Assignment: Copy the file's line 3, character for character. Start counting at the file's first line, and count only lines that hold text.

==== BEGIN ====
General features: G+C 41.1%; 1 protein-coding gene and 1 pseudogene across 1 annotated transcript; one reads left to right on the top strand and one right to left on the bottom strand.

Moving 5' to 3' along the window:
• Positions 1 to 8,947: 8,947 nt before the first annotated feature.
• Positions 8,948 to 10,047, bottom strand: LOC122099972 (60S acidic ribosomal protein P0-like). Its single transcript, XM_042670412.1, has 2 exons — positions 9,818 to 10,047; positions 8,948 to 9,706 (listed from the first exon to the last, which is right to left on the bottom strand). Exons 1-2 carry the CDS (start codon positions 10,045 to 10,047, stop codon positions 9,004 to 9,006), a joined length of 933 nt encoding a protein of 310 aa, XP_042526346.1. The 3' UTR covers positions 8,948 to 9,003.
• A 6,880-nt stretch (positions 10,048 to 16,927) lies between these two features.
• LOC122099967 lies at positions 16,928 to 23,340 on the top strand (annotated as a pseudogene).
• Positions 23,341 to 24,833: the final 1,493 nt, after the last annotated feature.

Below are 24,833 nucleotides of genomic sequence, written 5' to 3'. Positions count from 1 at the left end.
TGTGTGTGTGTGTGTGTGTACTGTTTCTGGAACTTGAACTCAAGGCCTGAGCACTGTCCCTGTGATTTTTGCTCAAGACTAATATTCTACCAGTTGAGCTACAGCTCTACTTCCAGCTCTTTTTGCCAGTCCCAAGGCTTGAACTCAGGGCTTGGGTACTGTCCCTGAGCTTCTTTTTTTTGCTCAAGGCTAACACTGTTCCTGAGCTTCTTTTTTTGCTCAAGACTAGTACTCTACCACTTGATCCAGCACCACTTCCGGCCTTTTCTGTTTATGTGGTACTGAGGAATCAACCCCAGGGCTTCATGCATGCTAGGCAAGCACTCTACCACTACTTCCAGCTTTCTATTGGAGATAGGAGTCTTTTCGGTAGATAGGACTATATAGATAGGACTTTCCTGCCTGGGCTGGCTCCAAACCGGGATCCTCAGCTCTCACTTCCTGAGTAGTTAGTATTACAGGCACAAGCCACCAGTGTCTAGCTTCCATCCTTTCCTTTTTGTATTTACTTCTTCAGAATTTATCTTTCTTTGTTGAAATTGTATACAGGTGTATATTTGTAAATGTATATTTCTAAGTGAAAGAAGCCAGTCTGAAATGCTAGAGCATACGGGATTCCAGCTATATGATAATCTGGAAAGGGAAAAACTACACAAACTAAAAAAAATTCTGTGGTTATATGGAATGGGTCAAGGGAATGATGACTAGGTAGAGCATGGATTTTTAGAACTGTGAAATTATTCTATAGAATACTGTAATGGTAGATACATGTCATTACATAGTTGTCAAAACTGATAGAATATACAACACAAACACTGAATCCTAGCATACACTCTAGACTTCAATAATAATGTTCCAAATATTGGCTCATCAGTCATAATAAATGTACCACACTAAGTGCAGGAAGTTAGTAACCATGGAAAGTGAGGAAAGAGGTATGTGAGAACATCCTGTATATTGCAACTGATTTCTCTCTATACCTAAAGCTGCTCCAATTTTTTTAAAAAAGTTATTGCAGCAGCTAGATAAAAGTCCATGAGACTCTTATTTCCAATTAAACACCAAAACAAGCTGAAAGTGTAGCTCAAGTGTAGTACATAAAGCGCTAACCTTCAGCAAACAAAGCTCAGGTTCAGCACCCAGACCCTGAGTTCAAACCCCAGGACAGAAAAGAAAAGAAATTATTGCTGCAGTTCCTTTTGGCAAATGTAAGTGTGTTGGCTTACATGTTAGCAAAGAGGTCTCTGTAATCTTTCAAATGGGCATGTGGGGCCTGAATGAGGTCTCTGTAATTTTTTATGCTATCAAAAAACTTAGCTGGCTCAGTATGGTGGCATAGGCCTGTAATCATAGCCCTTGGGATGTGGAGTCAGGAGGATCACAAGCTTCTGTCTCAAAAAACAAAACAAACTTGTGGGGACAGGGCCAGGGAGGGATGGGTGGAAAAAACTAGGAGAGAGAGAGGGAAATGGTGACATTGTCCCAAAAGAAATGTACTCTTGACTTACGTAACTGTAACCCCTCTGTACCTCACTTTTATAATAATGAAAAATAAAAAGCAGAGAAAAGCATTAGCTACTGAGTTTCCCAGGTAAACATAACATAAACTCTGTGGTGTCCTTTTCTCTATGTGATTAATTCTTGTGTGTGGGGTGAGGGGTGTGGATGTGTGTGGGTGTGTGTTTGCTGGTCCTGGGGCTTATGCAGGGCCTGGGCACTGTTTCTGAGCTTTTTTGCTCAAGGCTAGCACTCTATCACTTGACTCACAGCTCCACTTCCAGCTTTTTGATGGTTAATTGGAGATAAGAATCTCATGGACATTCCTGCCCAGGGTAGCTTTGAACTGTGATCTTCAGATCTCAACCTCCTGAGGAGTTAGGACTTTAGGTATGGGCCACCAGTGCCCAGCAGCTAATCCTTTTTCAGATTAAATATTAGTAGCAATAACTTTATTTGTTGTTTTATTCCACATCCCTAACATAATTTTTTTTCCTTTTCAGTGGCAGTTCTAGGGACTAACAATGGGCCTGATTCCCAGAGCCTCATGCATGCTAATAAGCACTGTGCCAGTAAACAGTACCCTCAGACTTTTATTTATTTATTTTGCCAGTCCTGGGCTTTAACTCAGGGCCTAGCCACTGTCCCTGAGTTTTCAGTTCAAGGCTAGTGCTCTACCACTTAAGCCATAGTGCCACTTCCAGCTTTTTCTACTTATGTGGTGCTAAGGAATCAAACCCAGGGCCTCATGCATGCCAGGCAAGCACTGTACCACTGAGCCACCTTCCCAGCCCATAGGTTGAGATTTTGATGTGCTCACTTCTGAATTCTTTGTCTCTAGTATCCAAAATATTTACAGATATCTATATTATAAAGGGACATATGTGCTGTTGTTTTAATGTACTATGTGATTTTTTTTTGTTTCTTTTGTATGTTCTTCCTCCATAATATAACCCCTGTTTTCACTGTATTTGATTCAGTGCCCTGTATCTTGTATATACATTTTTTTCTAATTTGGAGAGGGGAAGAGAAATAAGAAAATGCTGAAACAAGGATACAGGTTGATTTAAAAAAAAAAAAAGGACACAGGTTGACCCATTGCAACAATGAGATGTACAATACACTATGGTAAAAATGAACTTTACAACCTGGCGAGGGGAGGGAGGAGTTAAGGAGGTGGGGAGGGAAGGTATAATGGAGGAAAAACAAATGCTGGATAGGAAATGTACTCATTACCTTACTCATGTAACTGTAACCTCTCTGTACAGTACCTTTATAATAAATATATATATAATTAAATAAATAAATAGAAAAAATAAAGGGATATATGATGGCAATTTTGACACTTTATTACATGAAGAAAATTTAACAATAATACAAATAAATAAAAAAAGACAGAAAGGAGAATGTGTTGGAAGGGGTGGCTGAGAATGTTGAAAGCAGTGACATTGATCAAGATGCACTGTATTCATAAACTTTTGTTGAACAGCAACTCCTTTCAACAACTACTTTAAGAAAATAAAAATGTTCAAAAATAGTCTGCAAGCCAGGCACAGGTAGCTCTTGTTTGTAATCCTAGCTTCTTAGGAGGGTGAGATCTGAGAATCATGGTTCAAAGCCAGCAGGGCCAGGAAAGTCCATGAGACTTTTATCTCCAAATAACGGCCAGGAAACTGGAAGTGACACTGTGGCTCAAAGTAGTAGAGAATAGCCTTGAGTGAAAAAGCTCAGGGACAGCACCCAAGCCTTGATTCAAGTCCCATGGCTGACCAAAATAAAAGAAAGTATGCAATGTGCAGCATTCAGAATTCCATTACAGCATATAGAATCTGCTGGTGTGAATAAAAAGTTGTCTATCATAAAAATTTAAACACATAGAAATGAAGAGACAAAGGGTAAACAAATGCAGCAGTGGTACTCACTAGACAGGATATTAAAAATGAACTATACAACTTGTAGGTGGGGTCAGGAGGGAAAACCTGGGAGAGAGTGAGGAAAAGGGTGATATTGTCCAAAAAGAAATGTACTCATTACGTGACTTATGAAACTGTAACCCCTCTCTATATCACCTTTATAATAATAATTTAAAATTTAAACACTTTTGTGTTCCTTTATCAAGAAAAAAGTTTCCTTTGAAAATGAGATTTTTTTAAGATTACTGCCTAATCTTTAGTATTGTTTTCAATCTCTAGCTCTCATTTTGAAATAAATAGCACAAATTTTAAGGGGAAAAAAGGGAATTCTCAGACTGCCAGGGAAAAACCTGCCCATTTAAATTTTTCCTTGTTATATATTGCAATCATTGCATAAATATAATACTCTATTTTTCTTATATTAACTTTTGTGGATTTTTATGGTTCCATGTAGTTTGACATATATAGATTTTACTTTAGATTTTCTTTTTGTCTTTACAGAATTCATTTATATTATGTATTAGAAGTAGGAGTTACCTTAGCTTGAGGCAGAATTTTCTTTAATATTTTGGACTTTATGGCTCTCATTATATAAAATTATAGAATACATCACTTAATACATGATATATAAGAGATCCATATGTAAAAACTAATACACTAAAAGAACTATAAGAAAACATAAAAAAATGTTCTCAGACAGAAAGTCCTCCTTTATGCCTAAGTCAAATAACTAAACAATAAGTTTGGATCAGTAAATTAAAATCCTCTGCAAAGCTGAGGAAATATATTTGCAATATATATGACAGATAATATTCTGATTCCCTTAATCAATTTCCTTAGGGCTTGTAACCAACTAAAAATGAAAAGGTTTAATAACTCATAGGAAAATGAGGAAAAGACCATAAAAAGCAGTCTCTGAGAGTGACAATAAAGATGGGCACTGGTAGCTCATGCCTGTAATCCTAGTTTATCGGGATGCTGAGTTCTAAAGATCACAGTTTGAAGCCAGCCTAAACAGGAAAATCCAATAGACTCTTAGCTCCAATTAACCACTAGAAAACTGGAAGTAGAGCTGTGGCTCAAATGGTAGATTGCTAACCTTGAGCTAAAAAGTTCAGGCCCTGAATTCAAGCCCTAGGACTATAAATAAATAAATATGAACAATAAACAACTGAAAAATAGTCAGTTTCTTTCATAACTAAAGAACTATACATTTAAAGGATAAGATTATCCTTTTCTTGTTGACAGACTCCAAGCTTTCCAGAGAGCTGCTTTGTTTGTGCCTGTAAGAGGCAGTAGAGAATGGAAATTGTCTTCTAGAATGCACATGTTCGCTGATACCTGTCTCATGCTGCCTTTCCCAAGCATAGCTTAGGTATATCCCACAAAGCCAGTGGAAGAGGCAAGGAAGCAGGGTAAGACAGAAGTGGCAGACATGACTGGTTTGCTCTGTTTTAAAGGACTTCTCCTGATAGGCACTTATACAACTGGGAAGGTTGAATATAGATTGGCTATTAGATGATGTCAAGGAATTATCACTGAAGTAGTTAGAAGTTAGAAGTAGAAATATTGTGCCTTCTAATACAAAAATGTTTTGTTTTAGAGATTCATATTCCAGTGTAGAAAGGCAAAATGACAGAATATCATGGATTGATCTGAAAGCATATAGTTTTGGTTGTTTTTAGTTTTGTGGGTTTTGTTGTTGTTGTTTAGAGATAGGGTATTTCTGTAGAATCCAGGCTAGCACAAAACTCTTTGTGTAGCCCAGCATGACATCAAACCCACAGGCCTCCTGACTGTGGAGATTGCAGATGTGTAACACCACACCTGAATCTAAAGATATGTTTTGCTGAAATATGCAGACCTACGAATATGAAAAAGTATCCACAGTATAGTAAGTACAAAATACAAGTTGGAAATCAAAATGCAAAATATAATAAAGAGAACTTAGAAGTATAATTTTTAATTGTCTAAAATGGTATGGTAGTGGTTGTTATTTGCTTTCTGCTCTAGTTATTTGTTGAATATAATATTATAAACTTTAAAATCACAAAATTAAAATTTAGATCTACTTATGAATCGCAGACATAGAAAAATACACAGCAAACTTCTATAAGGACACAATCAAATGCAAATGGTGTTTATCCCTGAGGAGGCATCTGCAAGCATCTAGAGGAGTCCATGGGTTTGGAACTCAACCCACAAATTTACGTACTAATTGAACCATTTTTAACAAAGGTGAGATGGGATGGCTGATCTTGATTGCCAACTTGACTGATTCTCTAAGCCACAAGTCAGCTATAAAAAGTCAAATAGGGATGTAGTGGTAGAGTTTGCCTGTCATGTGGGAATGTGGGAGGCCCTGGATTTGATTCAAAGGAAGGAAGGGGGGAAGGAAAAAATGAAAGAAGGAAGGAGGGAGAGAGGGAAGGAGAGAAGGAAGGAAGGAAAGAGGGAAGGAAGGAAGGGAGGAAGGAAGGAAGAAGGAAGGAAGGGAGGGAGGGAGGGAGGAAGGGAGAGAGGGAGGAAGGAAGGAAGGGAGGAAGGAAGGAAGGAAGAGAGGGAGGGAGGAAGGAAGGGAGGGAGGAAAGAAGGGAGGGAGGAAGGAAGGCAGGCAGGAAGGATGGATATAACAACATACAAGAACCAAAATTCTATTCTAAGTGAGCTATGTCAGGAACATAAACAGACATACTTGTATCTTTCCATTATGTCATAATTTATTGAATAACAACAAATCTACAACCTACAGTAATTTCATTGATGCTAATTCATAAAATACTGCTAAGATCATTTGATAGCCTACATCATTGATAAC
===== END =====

• Positions 1 to 8,947: 8,947 nt before the first annotated feature.